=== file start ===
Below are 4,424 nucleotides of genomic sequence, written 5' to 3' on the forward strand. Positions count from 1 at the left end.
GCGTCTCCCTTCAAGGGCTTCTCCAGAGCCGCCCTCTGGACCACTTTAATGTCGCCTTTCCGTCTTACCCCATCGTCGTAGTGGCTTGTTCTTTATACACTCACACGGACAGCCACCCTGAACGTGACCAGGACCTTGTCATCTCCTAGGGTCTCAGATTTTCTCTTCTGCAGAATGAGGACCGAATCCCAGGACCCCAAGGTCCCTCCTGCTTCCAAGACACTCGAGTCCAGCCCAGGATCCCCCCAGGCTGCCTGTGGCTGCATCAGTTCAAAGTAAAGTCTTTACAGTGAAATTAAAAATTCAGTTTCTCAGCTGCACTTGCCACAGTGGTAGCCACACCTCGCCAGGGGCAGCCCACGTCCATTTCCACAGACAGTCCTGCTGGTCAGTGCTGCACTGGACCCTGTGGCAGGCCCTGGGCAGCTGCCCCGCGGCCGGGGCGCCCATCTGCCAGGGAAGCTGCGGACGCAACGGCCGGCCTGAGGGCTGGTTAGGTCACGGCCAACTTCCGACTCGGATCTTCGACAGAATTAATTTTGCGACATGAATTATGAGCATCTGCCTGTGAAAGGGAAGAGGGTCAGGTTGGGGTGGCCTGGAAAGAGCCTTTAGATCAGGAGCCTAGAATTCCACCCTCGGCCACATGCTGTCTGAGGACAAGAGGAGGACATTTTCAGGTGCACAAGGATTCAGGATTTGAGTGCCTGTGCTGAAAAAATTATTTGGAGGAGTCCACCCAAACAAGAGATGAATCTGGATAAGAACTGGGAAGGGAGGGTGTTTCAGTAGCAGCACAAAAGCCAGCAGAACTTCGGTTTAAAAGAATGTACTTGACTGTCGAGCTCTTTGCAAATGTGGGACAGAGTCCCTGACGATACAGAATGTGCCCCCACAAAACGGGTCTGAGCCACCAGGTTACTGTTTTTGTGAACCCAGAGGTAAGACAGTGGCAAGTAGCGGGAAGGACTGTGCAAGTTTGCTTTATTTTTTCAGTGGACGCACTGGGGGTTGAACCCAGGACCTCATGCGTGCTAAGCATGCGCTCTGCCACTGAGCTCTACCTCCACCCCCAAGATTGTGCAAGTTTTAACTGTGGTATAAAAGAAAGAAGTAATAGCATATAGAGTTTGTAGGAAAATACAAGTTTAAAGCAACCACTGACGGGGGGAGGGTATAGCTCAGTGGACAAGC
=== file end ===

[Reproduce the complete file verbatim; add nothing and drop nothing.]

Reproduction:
Below are 4,424 nucleotides of genomic sequence, written 5' to 3' on the forward strand. Positions count from 1 at the left end.
GCGTCTCCCTTCAAGGGCTTCTCCAGAGCCGCCCTCTGGACCACTTTAATGTCGCCTTTCCGTCTTACCCCATCGTCGTAGTGGCTTGTTCTTTATACACTCACACGGACAGCCACCCTGAACGTGACCAGGACCTTGTCATCTCCTAGGGTCTCAGATTTTCTCTTCTGCAGAATGAGGACCGAATCCCAGGACCCCAAGGTCCCTCCTGCTTCCAAGACACTCGAGTCCAGCCCAGGATCCCCCCAGGCTGCCTGTGGCTGCATCAGTTCAAAGTAAAGTCTTTACAGTGAAATTAAAAATTCAGTTTCTCAGCTGCACTTGCCACAGTGGTAGCCACACCTCGCCAGGGGCAGCCCACGTCCATTTCCACAGACAGTCCTGCTGGTCAGTGCTGCACTGGACCCTGTGGCAGGCCCTGGGCAGCTGCCCCGCGGCCGGGGCGCCCATCTGCCAGGGAAGCTGCGGACGCAACGGCCGGCCTGAGGGCTGGTTAGGTCACGGCCAACTTCCGACTCGGATCTTCGACAGAATTAATTTTGCGACATGAATTATGAGCATCTGCCTGTGAAAGGGAAGAGGGTCAGGTTGGGGTGGCCTGGAAAGAGCCTTTAGATCAGGAGCCTAGAATTCCACCCTCGGCCACATGCTGTCTGAGGACAAGAGGAGGACATTTTCAGGTGCACAAGGATTCAGGATTTGAGTGCCTGTGCTGAAAAAATTATTTGGAGGAGTCCACCCAAACAAGAGATGAATCTGGATAAGAACTGGGAAGGGAGGGTGTTTCAGTAGCAGCACAAAAGCCAGCAGAACTTCGGTTTAAAAGAATGTACTTGACTGTCGAGCTCTTTGCAAATGTGGGACAGAGTCCCTGACGATACAGAATGTGCCCCCACAAAACGGGTCTGAGCCACCAGGTTACTGTTTTTGTGAACCCAGAGGTAAGACAGTGGCAAGTAGCGGGAAGGACTGTGCAAGTTTGCTTTATTTTTTCAGTGGACGCACTGGGGGTTGAACCCAGGACCTCATGCGTGCTAAGCATGCGCTCTGCCACTGAGCTCTACCTCCACCCCCAAGATTGTGCAAGTTTTAACTGTGGTATAAAAGAAAGAAGTAATAGCATATAGAGTTTGTAGGAAAATACAAGTTTAAAGCAACCACTGACGGGGGGAGGGTATAGCTCAGTGGACAAGC